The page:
Other topics covered included the use of technology in the game, the worrying situation of the Collective Bargaining Argument (according to the commissioner there WILL be football next year),the increase in counterfeited merchandise online and the opposition of the American fans to the possible expansion of the League in Europe. Overall, it was a great experience to be part of and I thoroughly enjoyed it. The commissioner came across very well, poking fun at some fans, interacting with kids and in a nutshell, really working the crowd. Once the session was over, we were driven by coach to Trafalgar Square for the fan rally.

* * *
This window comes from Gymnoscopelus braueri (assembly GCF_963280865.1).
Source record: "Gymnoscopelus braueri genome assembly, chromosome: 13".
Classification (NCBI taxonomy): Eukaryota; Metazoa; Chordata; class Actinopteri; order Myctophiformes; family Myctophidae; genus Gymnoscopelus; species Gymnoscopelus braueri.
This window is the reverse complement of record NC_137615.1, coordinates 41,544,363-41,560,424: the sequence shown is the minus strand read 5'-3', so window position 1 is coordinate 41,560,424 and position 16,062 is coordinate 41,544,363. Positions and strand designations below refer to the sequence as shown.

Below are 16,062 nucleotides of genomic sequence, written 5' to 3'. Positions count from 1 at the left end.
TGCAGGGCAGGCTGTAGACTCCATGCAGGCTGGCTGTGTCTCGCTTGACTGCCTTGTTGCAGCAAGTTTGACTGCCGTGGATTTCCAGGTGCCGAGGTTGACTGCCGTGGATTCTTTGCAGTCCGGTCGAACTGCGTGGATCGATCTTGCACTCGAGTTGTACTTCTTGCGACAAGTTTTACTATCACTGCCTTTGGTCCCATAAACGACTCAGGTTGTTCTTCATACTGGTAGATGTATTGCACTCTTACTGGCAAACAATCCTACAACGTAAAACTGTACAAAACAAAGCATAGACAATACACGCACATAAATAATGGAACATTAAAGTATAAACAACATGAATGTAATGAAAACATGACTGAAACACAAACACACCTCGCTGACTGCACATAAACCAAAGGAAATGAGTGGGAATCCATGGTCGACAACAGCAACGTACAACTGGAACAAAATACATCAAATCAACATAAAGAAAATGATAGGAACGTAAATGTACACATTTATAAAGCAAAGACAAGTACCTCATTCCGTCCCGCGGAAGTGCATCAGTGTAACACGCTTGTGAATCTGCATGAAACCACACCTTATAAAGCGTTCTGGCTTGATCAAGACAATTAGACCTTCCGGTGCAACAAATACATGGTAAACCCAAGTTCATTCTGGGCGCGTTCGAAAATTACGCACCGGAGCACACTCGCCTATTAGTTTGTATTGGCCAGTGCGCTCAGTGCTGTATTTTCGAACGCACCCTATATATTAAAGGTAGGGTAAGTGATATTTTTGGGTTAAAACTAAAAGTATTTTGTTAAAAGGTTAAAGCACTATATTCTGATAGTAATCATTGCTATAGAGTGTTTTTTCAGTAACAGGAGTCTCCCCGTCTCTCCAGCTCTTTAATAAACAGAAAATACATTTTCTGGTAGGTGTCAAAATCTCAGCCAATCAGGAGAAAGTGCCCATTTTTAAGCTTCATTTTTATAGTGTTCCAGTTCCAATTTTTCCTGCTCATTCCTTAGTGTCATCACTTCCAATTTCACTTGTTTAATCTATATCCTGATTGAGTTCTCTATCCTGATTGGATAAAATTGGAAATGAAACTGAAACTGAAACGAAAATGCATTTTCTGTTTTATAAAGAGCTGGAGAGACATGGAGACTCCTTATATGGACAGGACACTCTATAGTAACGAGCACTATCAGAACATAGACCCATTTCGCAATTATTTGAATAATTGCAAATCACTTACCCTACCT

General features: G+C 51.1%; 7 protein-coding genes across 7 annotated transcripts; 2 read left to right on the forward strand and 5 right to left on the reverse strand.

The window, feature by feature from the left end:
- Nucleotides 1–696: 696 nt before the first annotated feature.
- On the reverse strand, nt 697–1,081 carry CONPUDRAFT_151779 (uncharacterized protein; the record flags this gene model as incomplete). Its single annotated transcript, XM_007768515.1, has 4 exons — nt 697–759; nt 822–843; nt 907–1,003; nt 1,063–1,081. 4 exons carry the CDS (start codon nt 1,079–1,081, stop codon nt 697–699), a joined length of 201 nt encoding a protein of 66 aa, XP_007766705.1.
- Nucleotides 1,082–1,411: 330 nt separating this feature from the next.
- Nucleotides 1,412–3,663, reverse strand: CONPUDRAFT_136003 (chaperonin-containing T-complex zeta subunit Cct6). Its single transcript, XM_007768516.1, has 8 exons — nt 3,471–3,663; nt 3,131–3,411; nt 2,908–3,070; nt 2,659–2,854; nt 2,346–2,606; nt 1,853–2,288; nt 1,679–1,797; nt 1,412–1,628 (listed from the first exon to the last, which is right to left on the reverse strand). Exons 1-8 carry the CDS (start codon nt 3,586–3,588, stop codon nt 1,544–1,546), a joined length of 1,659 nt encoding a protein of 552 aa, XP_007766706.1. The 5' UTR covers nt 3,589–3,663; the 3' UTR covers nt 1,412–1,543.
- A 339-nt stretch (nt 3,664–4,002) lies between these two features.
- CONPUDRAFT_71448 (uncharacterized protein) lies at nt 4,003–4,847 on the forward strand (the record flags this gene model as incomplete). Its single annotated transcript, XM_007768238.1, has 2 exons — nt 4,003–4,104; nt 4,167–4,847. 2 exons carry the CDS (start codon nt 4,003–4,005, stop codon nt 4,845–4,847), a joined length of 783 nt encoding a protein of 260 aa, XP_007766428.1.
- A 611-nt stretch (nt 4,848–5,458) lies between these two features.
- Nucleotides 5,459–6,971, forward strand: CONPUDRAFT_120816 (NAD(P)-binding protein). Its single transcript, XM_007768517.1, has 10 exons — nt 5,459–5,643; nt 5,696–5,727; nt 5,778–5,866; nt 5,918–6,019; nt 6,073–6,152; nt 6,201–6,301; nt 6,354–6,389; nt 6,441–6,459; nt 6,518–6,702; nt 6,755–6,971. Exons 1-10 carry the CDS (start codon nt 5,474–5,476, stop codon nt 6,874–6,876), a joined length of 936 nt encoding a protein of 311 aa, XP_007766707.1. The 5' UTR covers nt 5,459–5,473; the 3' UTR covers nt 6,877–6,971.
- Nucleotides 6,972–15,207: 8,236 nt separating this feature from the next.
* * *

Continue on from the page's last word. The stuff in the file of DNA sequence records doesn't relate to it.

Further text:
TrafalgarUpon arriving, I was pleasantly surprised by how busy it looked. However, I was a little bit disappointed because not that many fans were sporting their team’s jersey. Perhaps this means a lot of people just happened to stumble on the rally and decided to go in. On offer during the afternoon were (numerous) performances by the 49ers’ cheerleaders, the British dance group Flawless and a band called “The Cuban Boys” which I will admit I had never heard of before. In between performances, there were also interviews with Roger Goodell, Mike Singletary, some of the 49ers defensive players and most importantly Jerry Rice. The crowd was particularly receptive to the San Francisco defensive players as two of them demonstrated their dancing skills and to Jerry Rice (who wouldn’t be, he is after all football royalty!).